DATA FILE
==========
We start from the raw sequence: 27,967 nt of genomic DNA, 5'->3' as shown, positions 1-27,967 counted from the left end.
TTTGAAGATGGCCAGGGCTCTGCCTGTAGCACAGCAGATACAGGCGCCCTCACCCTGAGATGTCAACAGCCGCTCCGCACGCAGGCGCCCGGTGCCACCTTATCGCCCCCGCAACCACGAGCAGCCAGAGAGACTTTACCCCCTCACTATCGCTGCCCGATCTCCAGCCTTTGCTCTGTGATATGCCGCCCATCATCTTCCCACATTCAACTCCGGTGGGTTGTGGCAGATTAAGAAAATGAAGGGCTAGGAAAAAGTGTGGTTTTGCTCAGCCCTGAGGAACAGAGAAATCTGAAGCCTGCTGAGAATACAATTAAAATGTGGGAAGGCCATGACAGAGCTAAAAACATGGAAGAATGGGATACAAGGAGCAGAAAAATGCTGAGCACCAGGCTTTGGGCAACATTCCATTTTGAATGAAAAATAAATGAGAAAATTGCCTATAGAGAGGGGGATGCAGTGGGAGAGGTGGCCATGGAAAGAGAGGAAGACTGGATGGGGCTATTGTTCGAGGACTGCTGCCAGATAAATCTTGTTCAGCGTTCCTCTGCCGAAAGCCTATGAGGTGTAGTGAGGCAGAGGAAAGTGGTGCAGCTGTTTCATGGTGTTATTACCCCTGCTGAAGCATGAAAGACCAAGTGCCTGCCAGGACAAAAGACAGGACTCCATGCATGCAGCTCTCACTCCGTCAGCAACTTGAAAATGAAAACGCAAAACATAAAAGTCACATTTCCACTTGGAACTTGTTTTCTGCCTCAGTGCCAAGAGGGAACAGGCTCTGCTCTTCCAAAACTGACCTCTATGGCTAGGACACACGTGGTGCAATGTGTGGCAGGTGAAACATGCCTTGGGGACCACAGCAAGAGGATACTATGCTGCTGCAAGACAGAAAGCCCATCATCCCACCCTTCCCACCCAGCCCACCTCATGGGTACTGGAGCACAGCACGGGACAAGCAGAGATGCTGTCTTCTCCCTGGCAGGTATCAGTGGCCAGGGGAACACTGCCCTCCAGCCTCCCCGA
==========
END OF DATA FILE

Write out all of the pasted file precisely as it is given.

We start from the raw sequence: 27,967 nt of genomic DNA, 5'->3' as shown, positions 1-27,967 counted from the left end.
TTTGAAGATGGCCAGGGCTCTGCCTGTAGCACAGCAGATACAGGCGCCCTCACCCTGAGATGTCAACAGCCGCTCCGCACGCAGGCGCCCGGTGCCACCTTATCGCCCCCGCAACCACGAGCAGCCAGAGAGACTTTACCCCCTCACTATCGCTGCCCGATCTCCAGCCTTTGCTCTGTGATATGCCGCCCATCATCTTCCCACATTCAACTCCGGTGGGTTGTGGCAGATTAAGAAAATGAAGGGCTAGGAAAAAGTGTGGTTTTGCTCAGCCCTGAGGAACAGAGAAATCTGAAGCCTGCTGAGAATACAATTAAAATGTGGGAAGGCCATGACAGAGCTAAAAACATGGAAGAATGGGATACAAGGAGCAGAAAAATGCTGAGCACCAGGCTTTGGGCAACATTCCATTTTGAATGAAAAATAAATGAGAAAATTGCCTATAGAGAGGGGGATGCAGTGGGAGAGGTGGCCATGGAAAGAGAGGAAGACTGGATGGGGCTATTGTTCGAGGACTGCTGCCAGATAAATCTTGTTCAGCGTTCCTCTGCCGAAAGCCTATGAGGTGTAGTGAGGCAGAGGAAAGTGGTGCAGCTGTTTCATGGTGTTATTACCCCTGCTGAAGCATGAAAGACCAAGTGCCTGCCAGGACAAAAGACAGGACTCCATGCATGCAGCTCTCACTCCGTCAGCAACTTGAAAATGAAAACGCAAAACATAAAAGTCACATTTCCACTTGGAACTTGTTTTCTGCCTCAGTGCCAAGAGGGAACAGGCTCTGCTCTTCCAAAACTGACCTCTATGGCTAGGACACACGTGGTGCAATGTGTGGCAGGTGAAACATGCCTTGGGGACCACAGCAAGAGGATACTATGCTGCTGCAAGACAGAAAGCCCATCATCCCACCCTTCCCACCCAGCCCACCTCATGGGTACTGGAGCACAGCACGGGACAAGCAGAGATGCTGTCTTCTCCCTGGCAGGTATCAGTGGCCAGGGGAACACTGCCCTCCAGCCTCCCCGA